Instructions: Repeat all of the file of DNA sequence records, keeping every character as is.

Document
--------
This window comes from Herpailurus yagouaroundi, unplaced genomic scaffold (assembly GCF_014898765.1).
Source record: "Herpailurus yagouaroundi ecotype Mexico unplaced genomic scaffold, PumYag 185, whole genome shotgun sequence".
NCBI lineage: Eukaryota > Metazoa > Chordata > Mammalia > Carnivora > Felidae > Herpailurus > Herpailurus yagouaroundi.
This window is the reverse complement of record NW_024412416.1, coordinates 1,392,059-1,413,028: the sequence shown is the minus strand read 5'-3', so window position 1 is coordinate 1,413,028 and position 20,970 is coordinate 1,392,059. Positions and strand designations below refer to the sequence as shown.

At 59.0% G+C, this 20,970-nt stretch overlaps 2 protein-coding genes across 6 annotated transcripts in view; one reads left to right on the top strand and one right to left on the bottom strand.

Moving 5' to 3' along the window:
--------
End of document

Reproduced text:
This window comes from Herpailurus yagouaroundi, unplaced genomic scaffold (assembly GCF_014898765.1).
Source record: "Herpailurus yagouaroundi ecotype Mexico unplaced genomic scaffold, PumYag 185, whole genome shotgun sequence".
NCBI lineage: Eukaryota > Metazoa > Chordata > Mammalia > Carnivora > Felidae > Herpailurus > Herpailurus yagouaroundi.
This window is the reverse complement of record NW_024412416.1, coordinates 1,392,059-1,413,028: the sequence shown is the minus strand read 5'-3', so window position 1 is coordinate 1,413,028 and position 20,970 is coordinate 1,392,059. Positions and strand designations below refer to the sequence as shown.

At 59.0% G+C, this 20,970-nt stretch overlaps 2 protein-coding genes across 6 annotated transcripts in view; one reads left to right on the top strand and one right to left on the bottom strand.

Moving 5' to 3' along the window: